WHEN OMAR CREDLE STARTS HIRING at his new Italian ice store on Blue Hill Avenue, he knows exactly the type of workers he’ll be looking for: the kind no one else wants. Specifically, teenagers and young adults with criminal records.
Credle knows how difficult it can be to find a job with a record and a spotty employment history. The fortysomething Dorchester native spent years in a haze of drugs and alcohol and homelessness, shoplifting and reselling goods to get by. After numerous incarcerations, every job he applied for — at the MBTA, moving companies, clothing stores, restaurants, hotel laundry rooms — meant background checks or questions about his criminal past. No employer would touch him.
Credle eventually got help and got clean and decided that being his own boss was the only solution. Using money he had saved cutting hair and working in the stockroom at the Long Island shelter, he bought an old delivery truck and spent years fixing it up. In 2015, Credle, who used to go by “Smokey,” launched Smokey Slushes out of the vehicle. His success prompted him to open a brick-and-mortar store in August.
People who have been in trouble with the law sometimes have better luck striking out on their own than trying to work for someone else, says Jen Faigel, executive director of CommonWealth Kitchen, the Dorchester incubator that helped Credle get his slushie truck going. Despite the fact that federal law prohibits most employers from discriminating against job applicants with a criminal history, about two-thirds of organizations conduct background checks on all candidates, according to the Society for Human Resource Management. If an arrest or conviction pops up, many employers won’t consider the applicant.
When Credle opened his slushie business, he attracted a steady stream of customers, along with teens looking for work. He wondered if, like him, any of them had a criminal history preventing them from finding a job, and he decided to dedicate his business to giving troubled young people a fresh start. Even a few months of working at Smokey’s could instill job skills and help persuade future employers to hire them, Credle says.
Credle knows the value of a helping hand. For $100 a month, CommonWealth Kitchen gives him a place to park and plug in his truck. Freezer space is extra. The nonprofit also directed him to spots around the city where he could sell his icy treats, helped him get a permit for the new store, and helped finance his store’s sign.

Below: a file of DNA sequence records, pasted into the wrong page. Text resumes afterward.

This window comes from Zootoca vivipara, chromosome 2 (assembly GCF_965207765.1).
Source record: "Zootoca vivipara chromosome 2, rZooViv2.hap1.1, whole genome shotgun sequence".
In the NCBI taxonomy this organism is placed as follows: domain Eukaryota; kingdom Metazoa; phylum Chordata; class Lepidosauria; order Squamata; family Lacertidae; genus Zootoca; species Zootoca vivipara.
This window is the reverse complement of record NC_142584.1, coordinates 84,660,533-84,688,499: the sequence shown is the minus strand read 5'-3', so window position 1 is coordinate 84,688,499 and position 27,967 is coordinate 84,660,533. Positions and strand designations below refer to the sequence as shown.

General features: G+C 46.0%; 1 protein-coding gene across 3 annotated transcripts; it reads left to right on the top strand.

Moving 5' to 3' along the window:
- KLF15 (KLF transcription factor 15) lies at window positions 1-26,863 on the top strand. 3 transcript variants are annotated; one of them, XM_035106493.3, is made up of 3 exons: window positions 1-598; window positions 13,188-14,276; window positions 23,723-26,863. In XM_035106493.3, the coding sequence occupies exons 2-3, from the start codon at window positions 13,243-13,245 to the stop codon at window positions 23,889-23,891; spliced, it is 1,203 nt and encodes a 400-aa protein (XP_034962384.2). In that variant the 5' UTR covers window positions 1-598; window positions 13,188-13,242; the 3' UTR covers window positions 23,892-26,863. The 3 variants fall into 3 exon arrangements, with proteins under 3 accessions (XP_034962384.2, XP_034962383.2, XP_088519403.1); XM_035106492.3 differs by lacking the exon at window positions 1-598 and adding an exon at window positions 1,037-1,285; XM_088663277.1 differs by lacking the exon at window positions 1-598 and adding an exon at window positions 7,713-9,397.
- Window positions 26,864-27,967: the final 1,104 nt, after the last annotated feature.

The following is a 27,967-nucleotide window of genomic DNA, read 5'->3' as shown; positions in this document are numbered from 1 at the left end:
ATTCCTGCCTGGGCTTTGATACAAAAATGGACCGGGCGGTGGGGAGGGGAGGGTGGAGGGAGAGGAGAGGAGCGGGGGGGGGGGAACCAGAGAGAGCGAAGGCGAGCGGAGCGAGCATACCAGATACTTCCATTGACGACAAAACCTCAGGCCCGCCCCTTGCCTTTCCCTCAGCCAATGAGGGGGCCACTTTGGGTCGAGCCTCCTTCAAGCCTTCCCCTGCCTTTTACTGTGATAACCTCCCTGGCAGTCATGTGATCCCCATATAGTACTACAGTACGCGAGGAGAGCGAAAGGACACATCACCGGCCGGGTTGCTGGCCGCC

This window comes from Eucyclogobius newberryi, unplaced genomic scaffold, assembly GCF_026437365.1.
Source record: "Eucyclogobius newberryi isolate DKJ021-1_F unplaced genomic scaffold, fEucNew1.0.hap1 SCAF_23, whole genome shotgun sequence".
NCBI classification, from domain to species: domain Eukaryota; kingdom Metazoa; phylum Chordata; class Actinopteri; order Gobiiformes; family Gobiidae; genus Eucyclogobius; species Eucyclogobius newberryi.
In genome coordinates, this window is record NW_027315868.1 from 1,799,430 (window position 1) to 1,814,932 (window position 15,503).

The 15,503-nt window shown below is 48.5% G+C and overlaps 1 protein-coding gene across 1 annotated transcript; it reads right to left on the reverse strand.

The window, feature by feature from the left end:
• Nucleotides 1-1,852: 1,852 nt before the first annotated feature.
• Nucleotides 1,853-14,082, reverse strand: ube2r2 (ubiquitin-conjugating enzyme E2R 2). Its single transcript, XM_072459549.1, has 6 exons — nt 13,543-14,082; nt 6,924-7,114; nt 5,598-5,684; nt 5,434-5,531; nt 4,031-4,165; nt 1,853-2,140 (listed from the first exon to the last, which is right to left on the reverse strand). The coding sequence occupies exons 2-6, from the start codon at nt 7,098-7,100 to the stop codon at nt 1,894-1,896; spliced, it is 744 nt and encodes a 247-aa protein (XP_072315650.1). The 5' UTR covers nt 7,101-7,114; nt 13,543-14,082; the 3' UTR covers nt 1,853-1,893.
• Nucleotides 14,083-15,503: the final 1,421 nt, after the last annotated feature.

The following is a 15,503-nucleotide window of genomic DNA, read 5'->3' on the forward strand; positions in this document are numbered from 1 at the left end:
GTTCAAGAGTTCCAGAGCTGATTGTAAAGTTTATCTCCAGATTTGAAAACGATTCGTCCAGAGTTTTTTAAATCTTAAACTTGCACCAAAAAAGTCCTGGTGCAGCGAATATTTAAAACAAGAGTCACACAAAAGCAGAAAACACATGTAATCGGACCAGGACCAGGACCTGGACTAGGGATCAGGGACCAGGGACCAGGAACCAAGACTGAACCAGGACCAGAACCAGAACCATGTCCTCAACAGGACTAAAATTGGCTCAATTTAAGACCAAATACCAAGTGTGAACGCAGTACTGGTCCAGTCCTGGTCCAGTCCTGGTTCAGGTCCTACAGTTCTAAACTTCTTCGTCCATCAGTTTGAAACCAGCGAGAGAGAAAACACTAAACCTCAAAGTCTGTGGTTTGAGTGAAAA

Budding bakers, caterers, and salsa makers can use CommonWealth Kitchen’s staff to get their business off the ground, and also have access to recipe development, legal and human resources help, and other assistance. All this support and collaboration helps people not only become entrepreneurs but also become better employers, says Faigel. Since it began in 2009, the incubator has had a hand in launching nearly 200 businesses, including Clover Food Lab and Roxy’s Grilled Cheese.
“By working in our shared facility, they’re learning from each other,” she says. “I’d like to think that they’re building some pretty strong skills.”
Credle’s new store is a few blocks from the Franklin Park Zoo, not far from where he grew up — an area, he notes, that is sorely in need of positive influences. The space is tiny, with only a few stools and a single table, but there’s plenty of Richie’s Italian ice, 29 flavors in all, as well as hot dogs and fried dough. The smallest slush size, a “bootleg” scoop, sells for $1 — an adjustment Credle made when he realized some of his customers didn’t have $2.50 for what used to be the least expensive serving.
Credle is outspoken about his determination to help kids stay out of trouble, and outside his store a banner reads: “Smokey Slushes representing Beantown/With guns down.”
He doesn’t plan to start hiring until he can open a second store, but by employing young people who might otherwise feel trapped by a youthful mistake and return to the streets if they can’t find a job, Credle hopes to help create a path to a law-abiding lifestyle. He also aims to serve as a mentor of sorts.
“I want people to know that if you’re addicted to drugs or you’re homeless, you can make it out of there,” he says. “You can change.”